Five tips for best practice free farrowing
Senior Advisor Solveig Kongsrud gives her advice on free farrowing
JSR Genetics powered by Topigs Norsvin, the world’s 2nd largest pig genetic company, has access to global experts in pig production. In this article Solveig Kongsrud, Senior Advisor at Topigs Norsvin with 30 years experience advising Norwegian pig farmers tells us her tips for free farrowing.
Solveig is also part of the Topigs Norsvin Global Nutrition Services team, which provides feed and management support to clients worldwide.
Free farrowing, the future of pig production?
Many people believe that free farrowing is the future of modern pig production, and in Norway the crating of sows during farrowing has been prohibited since 2000.
During the last two decades Norwegian pig farmers have seen an increase in litter size, a decrease in pre-weaning mortality, heavier piglets at weaning, and improved sow health. The reasons for these results are, besides genetic improvement, a variety of factors and management practices.
Solveig’s tips to work best with free farrowing:
- Pen size and design.
Pen size and design is crucial and needs to be around 7m², with protection rails on walls and no farrowing crate. Limited space allowance is the number one reason for crushing of piglets, because it inhibits the sow’s possibility to perform good maternal behaviour.
- Creep area and temperature.
Creep area and room temperature must be optimised. The optimal thermal temperature for the sow is around 16 degrees, while the piglets need around 25-30 degrees. The pen should have a separate heated creep area to encourage the piglets to stay in their safe and comfortable space when not suckling. The creep area should have an integrated and adjustable barrier plate and be placed by the aisle to optimise the handling of piglets.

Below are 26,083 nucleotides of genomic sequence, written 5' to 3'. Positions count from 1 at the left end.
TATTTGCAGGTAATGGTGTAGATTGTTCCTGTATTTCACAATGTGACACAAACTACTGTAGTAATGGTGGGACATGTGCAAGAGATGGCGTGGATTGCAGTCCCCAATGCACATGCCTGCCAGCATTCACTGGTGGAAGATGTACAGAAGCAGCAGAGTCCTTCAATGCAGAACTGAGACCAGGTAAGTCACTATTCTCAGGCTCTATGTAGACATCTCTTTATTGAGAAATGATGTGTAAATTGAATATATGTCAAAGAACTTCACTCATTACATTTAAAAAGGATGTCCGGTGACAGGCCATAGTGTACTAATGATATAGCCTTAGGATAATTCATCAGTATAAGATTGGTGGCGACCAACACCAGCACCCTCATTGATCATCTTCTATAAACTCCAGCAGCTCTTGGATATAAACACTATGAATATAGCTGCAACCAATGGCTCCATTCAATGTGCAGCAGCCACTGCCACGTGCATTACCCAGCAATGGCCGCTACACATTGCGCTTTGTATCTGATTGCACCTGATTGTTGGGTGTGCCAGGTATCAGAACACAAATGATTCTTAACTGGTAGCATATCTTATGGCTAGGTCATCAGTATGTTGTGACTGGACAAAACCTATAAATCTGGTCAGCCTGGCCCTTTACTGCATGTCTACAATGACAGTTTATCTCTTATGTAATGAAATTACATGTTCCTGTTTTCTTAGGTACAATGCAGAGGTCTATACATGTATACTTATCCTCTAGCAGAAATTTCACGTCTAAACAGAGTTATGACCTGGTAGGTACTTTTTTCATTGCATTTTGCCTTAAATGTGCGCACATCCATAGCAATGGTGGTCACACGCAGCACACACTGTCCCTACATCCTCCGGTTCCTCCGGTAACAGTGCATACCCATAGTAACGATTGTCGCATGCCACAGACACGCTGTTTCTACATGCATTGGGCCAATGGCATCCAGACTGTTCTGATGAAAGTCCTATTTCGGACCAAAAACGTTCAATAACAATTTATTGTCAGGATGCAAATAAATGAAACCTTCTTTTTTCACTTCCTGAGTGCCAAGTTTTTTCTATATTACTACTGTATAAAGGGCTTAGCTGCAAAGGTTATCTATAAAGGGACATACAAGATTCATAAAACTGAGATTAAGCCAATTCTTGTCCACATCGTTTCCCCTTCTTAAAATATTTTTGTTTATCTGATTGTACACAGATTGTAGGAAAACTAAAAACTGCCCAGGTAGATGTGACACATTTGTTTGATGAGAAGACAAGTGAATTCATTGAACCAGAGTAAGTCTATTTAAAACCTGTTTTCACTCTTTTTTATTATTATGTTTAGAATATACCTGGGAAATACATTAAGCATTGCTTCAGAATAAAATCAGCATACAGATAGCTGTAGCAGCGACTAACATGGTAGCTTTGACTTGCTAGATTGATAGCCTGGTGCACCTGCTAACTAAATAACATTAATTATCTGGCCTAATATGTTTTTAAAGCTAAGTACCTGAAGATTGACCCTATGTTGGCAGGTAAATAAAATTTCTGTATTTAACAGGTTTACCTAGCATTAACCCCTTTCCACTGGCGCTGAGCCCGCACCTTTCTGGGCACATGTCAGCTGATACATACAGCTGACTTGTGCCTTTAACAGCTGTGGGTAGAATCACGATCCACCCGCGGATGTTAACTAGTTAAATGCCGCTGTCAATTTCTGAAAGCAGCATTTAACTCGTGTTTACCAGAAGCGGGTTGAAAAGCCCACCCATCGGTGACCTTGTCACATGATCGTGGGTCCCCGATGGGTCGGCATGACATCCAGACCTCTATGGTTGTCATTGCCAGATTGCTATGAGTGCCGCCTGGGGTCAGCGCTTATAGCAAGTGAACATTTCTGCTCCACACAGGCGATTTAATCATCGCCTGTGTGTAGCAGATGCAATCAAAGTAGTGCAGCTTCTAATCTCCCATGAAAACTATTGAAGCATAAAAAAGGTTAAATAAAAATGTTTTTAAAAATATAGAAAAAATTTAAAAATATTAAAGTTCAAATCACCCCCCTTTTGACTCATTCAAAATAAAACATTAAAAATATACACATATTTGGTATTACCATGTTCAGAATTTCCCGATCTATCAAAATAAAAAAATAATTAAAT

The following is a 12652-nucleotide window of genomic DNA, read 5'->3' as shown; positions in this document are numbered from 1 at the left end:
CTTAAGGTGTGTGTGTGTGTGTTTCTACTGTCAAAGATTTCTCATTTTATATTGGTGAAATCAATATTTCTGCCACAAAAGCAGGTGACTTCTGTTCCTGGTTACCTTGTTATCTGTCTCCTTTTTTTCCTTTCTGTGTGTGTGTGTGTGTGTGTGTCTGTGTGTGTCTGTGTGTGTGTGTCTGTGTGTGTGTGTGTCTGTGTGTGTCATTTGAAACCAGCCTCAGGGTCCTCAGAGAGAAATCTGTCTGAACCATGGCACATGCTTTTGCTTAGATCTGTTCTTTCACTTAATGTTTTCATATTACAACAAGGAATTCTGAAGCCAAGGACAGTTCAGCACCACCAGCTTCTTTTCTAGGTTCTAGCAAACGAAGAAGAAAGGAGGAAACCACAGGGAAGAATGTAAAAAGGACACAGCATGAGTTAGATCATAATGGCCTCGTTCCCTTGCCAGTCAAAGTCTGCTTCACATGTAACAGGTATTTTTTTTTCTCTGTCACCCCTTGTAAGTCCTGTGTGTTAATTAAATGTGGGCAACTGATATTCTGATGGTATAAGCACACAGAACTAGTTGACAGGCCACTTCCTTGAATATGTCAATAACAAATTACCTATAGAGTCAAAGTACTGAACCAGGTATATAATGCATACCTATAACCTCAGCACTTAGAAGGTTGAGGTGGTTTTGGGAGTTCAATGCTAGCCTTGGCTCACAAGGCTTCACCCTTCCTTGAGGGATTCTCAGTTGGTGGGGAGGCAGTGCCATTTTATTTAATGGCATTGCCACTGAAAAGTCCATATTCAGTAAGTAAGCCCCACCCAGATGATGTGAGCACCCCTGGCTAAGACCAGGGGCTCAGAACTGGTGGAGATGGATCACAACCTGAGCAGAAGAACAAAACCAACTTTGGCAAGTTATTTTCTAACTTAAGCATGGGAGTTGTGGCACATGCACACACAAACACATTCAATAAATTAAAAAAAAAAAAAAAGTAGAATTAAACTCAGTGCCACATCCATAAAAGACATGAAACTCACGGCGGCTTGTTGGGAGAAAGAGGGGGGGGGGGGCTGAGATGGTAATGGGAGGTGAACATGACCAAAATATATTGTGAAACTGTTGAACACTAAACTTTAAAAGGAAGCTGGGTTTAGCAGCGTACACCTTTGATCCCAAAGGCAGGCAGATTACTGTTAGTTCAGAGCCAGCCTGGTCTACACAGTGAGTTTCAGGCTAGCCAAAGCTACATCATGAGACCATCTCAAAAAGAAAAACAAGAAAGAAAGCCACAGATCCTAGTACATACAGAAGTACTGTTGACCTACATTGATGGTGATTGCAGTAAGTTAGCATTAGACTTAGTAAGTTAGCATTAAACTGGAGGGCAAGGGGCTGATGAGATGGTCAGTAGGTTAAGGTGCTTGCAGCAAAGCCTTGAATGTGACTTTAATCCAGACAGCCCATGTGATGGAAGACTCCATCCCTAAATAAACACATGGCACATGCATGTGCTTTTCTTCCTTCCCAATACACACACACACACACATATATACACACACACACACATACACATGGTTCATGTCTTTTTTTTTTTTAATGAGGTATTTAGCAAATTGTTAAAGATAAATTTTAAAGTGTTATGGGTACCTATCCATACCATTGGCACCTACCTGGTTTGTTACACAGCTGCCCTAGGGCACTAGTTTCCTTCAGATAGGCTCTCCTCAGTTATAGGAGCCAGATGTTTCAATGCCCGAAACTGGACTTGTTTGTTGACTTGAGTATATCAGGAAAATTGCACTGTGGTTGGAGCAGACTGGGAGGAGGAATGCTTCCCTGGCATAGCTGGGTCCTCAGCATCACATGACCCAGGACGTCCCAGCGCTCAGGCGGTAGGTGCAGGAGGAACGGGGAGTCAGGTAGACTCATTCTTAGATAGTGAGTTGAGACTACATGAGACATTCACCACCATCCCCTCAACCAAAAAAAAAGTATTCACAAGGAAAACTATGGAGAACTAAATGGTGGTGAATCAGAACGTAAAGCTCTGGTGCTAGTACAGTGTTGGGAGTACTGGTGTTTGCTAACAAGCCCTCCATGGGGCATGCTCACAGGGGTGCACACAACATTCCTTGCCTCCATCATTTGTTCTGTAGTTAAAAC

- Socialise animals.
Socialise gilts and sows. Sows that are used to positive human handling are calmer during farrowing and will allow you to handle their piglets. Pigs are easy to socialise and a few minutes of positive human-animal interactions a day from a young age is enough.
- Nest building.
Nest building is a fundamental behaviour for sows and giving them access to rooting materials 24 hours before farrowing will make them calmer, decrease farrowing duration, decrease number of stillborn piglets, and initiate milk production.
- Dietary fibre and free water access.
Feed with fibre (i.e., sugar beet pulp) supplies the sow with energy during parturition, decrease the risk of constipation, decrease farrowing duration, and is positive for the quantity and quality of colostrum and milk. High quality water should always be freely available, and drinkers should give minimum 4 l/min.
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